How high can you achieve as a Kiwanis club? Depends on your culture, expectations and dedication.
When Mike McMahon moved to Alpine, California, from El Centro, California, a couple of years ago, he expected a soft landing on his journey into retirement. Once he joined the Kiwanis Club of Alpine, all bets were off.
“I thought I was going to retire,” says McMahon, a longtime El Centro Kiwanian before becoming an Alpine Kiwanian. “But that’s not how it works in this club. I’ve never been so busy!”
Clocking in around 16,000 service hours a year, the 128 members who make up the Kiwanis Club of Alpine are a dedicated bunch. Expectations are part of the culture.
Consider the following stats:
- Alpine Kiwanians take on about 50 service projects each year.
- Active participation in club events is around 90 percent.
- No member has ever been elected president twice in the club’s 63-year history.
- Some 500 cyclists rode in this year’s 13th Annual Alpine Challenge Bike Ride, which the Alpine Kiwanis club sponsors. (See August 2013 Kiwanis Magazine, “A Kiwanis Kind of Town: Alpine, California.”)
- Another 750 people attended this year’s 23rd Annual Vintage Alpine Charity Wine and Food Tasting event.
- Alpine has a population of roughly 16,000 people.
This is a Kiwanis club that locals and Kiwanians alike understand how much of a positive influence a group of individuals can have on a populace. Its community service excellence is known in and around the winding mountain roads of Alpine.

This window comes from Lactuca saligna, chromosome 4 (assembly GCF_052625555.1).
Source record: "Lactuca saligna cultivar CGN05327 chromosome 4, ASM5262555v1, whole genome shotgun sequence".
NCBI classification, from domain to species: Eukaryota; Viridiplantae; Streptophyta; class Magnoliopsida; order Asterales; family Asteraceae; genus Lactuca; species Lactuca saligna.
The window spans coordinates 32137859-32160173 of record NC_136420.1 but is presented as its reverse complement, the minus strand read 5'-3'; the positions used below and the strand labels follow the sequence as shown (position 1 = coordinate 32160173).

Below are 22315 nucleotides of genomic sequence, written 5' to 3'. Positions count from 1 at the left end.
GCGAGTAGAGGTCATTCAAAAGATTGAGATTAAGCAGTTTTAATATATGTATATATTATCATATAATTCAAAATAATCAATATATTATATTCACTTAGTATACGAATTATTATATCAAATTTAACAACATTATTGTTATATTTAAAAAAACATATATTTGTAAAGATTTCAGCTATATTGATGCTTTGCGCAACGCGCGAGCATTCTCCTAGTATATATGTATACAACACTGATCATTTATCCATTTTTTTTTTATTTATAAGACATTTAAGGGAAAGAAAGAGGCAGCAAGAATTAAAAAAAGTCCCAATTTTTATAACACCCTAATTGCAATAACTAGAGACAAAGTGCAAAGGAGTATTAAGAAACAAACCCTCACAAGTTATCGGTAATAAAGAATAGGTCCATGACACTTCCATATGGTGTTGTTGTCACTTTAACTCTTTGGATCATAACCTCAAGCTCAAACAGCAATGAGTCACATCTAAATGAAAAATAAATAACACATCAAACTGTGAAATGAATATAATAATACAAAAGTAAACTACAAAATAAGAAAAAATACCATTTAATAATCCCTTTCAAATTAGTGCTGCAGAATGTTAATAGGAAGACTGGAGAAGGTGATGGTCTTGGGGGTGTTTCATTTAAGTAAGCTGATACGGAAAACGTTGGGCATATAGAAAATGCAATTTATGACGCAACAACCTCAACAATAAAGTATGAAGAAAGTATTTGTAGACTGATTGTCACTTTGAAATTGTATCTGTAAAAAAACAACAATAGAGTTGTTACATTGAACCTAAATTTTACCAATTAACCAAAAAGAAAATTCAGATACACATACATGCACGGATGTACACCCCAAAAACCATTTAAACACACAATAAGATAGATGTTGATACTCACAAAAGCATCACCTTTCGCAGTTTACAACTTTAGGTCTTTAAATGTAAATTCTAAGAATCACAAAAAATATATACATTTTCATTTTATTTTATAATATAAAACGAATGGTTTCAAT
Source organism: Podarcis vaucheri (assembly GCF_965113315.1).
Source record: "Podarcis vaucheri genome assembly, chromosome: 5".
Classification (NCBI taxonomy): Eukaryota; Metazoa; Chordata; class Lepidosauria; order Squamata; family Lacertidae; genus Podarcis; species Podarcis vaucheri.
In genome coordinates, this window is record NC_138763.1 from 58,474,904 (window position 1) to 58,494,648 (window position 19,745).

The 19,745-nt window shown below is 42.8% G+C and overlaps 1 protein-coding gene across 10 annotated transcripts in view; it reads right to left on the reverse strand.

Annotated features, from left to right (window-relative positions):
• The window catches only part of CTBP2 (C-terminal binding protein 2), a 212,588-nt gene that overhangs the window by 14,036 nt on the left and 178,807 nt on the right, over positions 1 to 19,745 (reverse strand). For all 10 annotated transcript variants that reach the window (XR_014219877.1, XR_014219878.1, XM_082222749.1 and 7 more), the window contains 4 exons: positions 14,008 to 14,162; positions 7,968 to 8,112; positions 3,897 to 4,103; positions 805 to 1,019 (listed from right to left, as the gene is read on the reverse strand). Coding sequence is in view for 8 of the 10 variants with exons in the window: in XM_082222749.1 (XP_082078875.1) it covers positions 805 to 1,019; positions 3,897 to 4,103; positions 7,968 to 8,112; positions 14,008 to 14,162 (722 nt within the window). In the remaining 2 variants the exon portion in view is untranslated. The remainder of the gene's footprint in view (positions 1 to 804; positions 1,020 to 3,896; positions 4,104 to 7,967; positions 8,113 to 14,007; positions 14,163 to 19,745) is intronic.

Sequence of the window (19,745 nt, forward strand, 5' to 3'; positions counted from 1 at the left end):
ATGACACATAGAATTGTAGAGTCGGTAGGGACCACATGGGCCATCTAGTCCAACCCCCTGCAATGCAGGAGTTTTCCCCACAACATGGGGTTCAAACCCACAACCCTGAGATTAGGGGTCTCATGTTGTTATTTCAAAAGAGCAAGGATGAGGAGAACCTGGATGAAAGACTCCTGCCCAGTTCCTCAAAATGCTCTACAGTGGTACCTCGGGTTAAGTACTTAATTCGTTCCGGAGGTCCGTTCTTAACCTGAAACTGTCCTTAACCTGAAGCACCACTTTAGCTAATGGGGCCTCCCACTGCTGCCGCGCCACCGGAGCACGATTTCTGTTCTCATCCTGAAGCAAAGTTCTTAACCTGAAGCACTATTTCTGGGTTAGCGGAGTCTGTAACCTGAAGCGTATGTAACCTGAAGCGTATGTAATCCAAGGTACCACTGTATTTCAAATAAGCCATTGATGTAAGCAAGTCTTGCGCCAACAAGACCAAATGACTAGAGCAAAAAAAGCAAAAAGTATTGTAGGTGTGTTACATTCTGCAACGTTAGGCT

“They want to show young people how to help one another, how to give back to the community,” says Susan Hobbs, a retired business owner who has lived in Alpine for nearly 40 years. “They’re the biggest group of supporters in town. They touch so many things in Alpine.”
When asked how to get involved in the Alpine community, many newcomers to the city are told to contact the club. They are the group to turn to if you’re serious about service.
Ed Paul joined the Alpine Kiwanis Club based on its reputation. “When my mom passed away, I learned that she was involved in a lot of community service,” Paul says. “I reflected on my own life and wanted to do more. One of my friends remarked, ‘If you want to get involved in this town, you have to join Kiwanis.’ So I did.”
On the cover of a recent issue of the East County Gazette, the top headline reads ‘Kiwanis International President Visits Alpine.’ A photo of Kiwanis International President Tom DeJulio and his wife, Rosemary, smiling alongside Granite Hills High School Key Clubbers is featured in a large full color display.
What makes the club’s culture, expectations and dedication work so well? Alpine Kiwanis Club President Jim Cate has a insightful take on it.
“With any project, whoever is in charge, it’s always like, ‘What can I do so you will not fail? Give me your biggest pain.’ Everyone here has more or less ran their own businesses. So it’s a group of leaders to some extent. All in all, we have a pretty unique group of people here.” — Nicholas Drake